Notes to Self (With a Nod to Bill Jones)

One might quibble about how "objective" the pep-talk is, but the Bill Jones motivational posters have clear messages.

One might quibble about how “objective” the pep talk is, but the Bill Jones motivational posters have clear messages.

 OFF MY MIND AND ONTO MY DESKTOP: One can relish the relief of listing tasks to be done tomorrow in order to  stop worrying about them tonight. Whether it’s on a piece of paper, in a file on the computer, or on a whiteboard in the corner, it’s good to leave the list at work when the day’s over. If it’s in an app on a mobile, best not to check it until tomorrow.

Off my desk and onto yours: Delegating has at least two forms. One is giving away the task and putting it completely out of mind, knowing the results will be apparent without further effort on your part. The other is assigning the task and expecting to follow up to be sure it gets done, to praise or nudge or redirect. In the second case, the task hasn’t really been given away, it’s just been transformed from one kind of task to another.

Off my list and out of my mind: It’s worth remembering that one form of prioritizing is not letting a task get onto one’s personal to-do list in the first place. If the list has gotten too long anyway, then decide which things not to do. Let go of them, at least for now. That keeps the list from being overwhelming.

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‘Bill Jones’ Rules for White House, State, IRS (Wall Street, We Wish!) and Your Business Too

Bill Jones Higher Post, Broader ViewREMOVE THE DOUBT — THAT’S ANOTHER WAY OF SAYING HEADS MUST ROLL when certain types of screw-ups occur. So after the IRS’s targeting of  Tea Party groups to search out 501 (c) 4 violations made such big news, the acting head of the agency had his “resignation asked for and accepted.” Could he have survived in the job if he’d broken the findings  to the President himself simultaneously with firing the hands-on people involved? Maybe.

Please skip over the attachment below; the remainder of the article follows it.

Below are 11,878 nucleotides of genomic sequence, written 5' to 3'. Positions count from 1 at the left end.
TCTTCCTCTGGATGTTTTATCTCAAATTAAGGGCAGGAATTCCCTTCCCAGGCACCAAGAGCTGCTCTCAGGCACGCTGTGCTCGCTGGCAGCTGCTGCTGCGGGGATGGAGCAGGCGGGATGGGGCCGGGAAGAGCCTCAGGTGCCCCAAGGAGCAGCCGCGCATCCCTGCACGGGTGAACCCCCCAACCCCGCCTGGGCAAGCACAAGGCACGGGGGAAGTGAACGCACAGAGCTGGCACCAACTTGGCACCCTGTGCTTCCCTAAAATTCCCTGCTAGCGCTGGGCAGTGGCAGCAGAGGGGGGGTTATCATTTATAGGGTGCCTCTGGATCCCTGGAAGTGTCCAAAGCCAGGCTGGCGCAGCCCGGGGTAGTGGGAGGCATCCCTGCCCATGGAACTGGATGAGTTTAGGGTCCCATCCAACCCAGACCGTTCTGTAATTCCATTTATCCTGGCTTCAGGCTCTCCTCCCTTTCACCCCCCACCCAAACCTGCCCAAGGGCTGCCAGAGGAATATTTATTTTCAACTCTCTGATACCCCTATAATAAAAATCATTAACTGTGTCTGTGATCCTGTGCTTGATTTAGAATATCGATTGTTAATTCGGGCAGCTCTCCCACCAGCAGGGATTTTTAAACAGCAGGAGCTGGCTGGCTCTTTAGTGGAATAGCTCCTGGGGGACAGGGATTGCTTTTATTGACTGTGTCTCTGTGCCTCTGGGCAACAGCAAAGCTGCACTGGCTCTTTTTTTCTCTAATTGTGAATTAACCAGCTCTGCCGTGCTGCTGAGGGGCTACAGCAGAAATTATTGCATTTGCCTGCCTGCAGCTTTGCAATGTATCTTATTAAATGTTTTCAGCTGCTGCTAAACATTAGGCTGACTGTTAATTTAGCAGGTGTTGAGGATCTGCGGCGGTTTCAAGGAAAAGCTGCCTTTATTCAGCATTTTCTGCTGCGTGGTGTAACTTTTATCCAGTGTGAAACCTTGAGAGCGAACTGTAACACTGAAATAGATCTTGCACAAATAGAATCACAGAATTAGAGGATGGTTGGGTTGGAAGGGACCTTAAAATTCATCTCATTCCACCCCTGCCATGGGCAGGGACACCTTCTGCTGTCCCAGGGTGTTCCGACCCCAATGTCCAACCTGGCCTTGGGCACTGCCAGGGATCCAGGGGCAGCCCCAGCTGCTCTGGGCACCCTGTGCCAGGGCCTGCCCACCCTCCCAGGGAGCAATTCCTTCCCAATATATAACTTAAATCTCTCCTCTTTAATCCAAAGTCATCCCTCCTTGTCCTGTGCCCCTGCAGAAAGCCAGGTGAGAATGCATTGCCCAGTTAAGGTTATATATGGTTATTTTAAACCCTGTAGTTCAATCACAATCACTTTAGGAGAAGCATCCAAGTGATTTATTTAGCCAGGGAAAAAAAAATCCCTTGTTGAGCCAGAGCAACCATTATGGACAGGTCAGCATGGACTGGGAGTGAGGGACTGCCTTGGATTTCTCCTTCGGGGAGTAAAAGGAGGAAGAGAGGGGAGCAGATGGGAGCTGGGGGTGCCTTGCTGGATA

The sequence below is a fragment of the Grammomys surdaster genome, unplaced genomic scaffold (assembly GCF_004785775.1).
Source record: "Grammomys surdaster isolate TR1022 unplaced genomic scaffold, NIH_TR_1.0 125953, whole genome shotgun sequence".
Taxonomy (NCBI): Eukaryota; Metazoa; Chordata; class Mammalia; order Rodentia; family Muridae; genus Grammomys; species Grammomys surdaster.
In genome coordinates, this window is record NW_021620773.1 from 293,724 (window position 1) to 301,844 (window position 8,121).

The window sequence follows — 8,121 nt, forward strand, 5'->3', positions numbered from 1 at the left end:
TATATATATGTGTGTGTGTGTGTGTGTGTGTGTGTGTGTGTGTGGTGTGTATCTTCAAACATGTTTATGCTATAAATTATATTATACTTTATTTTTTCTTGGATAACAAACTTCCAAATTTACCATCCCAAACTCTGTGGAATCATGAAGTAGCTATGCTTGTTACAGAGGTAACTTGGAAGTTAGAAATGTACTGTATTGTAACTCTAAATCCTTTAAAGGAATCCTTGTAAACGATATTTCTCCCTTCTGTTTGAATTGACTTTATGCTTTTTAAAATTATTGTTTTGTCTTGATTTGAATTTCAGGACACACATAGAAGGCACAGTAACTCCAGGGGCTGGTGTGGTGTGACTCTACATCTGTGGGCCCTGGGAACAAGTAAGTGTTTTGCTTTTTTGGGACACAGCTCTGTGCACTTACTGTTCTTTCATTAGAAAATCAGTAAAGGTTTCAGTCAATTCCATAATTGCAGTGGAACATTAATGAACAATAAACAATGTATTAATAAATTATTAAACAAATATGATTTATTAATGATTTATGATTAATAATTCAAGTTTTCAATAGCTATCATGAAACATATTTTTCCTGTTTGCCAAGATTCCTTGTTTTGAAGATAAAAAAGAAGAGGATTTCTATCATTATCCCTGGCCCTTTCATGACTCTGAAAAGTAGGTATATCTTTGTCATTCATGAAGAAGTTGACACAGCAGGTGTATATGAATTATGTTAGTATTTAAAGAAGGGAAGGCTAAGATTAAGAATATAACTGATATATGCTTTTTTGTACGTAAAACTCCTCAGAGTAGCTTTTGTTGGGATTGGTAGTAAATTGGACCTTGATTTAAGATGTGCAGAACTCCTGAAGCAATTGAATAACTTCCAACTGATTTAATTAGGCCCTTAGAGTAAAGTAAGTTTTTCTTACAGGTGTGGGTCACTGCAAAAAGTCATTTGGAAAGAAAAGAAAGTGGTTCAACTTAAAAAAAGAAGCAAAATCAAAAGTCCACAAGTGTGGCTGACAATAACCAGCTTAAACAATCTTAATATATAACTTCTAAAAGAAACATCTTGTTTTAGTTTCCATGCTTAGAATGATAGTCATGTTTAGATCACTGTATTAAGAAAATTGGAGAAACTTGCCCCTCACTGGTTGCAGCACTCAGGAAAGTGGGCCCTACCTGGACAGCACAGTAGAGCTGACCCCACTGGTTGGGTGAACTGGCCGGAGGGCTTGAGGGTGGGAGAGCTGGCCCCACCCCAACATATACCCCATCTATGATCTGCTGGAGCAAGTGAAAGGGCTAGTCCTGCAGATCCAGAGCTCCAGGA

And maybe even if he couldn’t get out in front of the news, but had acted quickly to remove those most responsible. That’s what Hillary Clinton and her management cadre at the State Department did after the tragic news from Benghazi broke; when she “accepted responsibility” for inadequate security at the Benghazi post, it was clear she was speaking in code — it happened in her agency and she was handling it: The faulty decision-makers were already on the way out the door .

We’re still waiting to see what the fallout will be after what looks like excessive phone monitoring of the AP in an effort to find the recent big leaker.

Even more, we’re still waiting for Wall Street and banking to “accept responsibility” and clean up after the financial crisis, the “liar’s loan” mortgage mess and the wrongly foreclosed housing.

In a small-business context, when a client’s order has been screwed up, it’s up to you to ‘fess up, clean up, sometimes even pay up, and show what action you’re taking to be sure it never happens again. A change of employees, a new procedure, or taking over that dawn delivery route yourself — whatever will “remove the doubt.” That’s a business fundamental.

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